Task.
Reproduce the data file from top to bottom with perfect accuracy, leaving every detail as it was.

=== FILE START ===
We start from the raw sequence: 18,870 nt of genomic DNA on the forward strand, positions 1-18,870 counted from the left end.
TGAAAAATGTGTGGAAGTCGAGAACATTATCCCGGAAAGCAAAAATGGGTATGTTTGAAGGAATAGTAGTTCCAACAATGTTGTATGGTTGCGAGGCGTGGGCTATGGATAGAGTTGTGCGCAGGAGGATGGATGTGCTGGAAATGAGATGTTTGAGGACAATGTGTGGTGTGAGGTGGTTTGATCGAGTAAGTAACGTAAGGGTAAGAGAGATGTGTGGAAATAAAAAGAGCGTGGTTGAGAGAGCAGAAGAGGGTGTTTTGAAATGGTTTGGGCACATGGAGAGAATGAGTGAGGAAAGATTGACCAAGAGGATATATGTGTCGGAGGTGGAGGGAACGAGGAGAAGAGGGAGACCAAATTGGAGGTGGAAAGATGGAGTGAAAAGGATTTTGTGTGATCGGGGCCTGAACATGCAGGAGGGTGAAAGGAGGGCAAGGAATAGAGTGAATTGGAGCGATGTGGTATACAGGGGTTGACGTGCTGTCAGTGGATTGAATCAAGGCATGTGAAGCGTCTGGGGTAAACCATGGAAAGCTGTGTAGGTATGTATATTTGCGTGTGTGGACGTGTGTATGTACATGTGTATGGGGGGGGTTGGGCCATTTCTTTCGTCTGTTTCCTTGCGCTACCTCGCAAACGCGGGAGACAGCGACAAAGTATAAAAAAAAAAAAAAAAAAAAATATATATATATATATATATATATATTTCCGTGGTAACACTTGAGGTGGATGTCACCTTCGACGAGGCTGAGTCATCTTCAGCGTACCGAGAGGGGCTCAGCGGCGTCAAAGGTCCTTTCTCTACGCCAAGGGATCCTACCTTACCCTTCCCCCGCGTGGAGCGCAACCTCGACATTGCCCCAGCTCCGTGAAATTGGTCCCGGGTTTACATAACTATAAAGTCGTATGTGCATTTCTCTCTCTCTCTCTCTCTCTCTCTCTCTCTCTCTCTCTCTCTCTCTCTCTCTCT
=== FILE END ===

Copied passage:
We start from the raw sequence: 18,870 nt of genomic DNA on the forward strand, positions 1-18,870 counted from the left end.
TGAAAAATGTGTGGAAGTCGAGAACATTATCCCGGAAAGCAAAAATGGGTATGTTTGAAGGAATAGTAGTTCCAACAATGTTGTATGGTTGCGAGGCGTGGGCTATGGATAGAGTTGTGCGCAGGAGGATGGATGTGCTGGAAATGAGATGTTTGAGGACAATGTGTGGTGTGAGGTGGTTTGATCGAGTAAGTAACGTAAGGGTAAGAGAGATGTGTGGAAATAAAAAGAGCGTGGTTGAGAGAGCAGAAGAGGGTGTTTTGAAATGGTTTGGGCACATGGAGAGAATGAGTGAGGAAAGATTGACCAAGAGGATATATGTGTCGGAGGTGGAGGGAACGAGGAGAAGAGGGAGACCAAATTGGAGGTGGAAAGATGGAGTGAAAAGGATTTTGTGTGATCGGGGCCTGAACATGCAGGAGGGTGAAAGGAGGGCAAGGAATAGAGTGAATTGGAGCGATGTGGTATACAGGGGTTGACGTGCTGTCAGTGGATTGAATCAAGGCATGTGAAGCGTCTGGGGTAAACCATGGAAAGCTGTGTAGGTATGTATATTTGCGTGTGTGGACGTGTGTATGTACATGTGTATGGGGGGGGTTGGGCCATTTCTTTCGTCTGTTTCCTTGCGCTACCTCGCAAACGCGGGAGACAGCGACAAAGTATAAAAAAAAAAAAAAAAAAAAATATATATATATATATATATATATATTTCCGTGGTAACACTTGAGGTGGATGTCACCTTCGACGAGGCTGAGTCATCTTCAGCGTACCGAGAGGGGCTCAGCGGCGTCAAAGGTCCTTTCTCTACGCCAAGGGATCCTACCTTACCCTTCCCCCGCGTGGAGCGCAACCTCGACATTGCCCCAGCTCCGTGAAATTGGTCCCGGGTTTACATAACTATAAAGTCGTATGTGCATTTCTCTCTCTCTCTCTCTCTCTCTCTCTCTCTCTCTCTCTCTCTCTCTCTCTCTCT